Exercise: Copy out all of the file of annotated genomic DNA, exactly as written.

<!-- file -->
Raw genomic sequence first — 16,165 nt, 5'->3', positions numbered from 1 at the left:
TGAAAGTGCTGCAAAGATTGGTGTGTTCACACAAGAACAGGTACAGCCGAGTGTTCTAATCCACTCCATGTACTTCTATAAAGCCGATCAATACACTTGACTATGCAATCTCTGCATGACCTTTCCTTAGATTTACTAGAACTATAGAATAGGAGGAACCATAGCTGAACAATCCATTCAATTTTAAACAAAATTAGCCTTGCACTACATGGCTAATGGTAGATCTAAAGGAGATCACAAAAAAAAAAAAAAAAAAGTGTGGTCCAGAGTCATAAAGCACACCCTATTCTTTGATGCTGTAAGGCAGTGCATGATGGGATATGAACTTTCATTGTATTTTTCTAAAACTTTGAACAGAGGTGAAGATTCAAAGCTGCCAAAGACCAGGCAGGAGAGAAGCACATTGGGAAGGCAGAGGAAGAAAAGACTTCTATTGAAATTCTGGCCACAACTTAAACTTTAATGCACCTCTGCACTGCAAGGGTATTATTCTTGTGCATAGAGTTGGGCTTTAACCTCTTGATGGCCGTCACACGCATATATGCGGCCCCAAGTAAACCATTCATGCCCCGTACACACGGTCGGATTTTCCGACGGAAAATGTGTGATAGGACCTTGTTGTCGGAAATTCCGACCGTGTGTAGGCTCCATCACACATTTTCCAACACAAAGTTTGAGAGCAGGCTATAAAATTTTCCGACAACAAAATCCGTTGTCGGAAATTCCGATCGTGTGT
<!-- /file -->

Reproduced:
Raw genomic sequence first — 16,165 nt, 5'->3', positions numbered from 1 at the left:
TGAAAGTGCTGCAAAGATTGGTGTGTTCACACAAGAACAGGTACAGCCGAGTGTTCTAATCCACTCCATGTACTTCTATAAAGCCGATCAATACACTTGACTATGCAATCTCTGCATGACCTTTCCTTAGATTTACTAGAACTATAGAATAGGAGGAACCATAGCTGAACAATCCATTCAATTTTAAACAAAATTAGCCTTGCACTACATGGCTAATGGTAGATCTAAAGGAGATCACAAAAAAAAAAAAAAAAAAGTGTGGTCCAGAGTCATAAAGCACACCCTATTCTTTGATGCTGTAAGGCAGTGCATGATGGGATATGAACTTTCATTGTATTTTTCTAAAACTTTGAACAGAGGTGAAGATTCAAAGCTGCCAAAGACCAGGCAGGAGAGAAGCACATTGGGAAGGCAGAGGAAGAAAAGACTTCTATTGAAATTCTGGCCACAACTTAAACTTTAATGCACCTCTGCACTGCAAGGGTATTATTCTTGTGCATAGAGTTGGGCTTTAACCTCTTGATGGCCGTCACACGCATATATGCGGCCCCAAGTAAACCATTCATGCCCCGTACACACGGTCGGATTTTCCGACGGAAAATGTGTGATAGGACCTTGTTGTCGGAAATTCCGACCGTGTGTAGGCTCCATCACACATTTTCCAACACAAAGTTTGAGAGCAGGCTATAAAATTTTCCGACAACAAAATCCGTTGTCGGAAATTCCGATCGTGTGT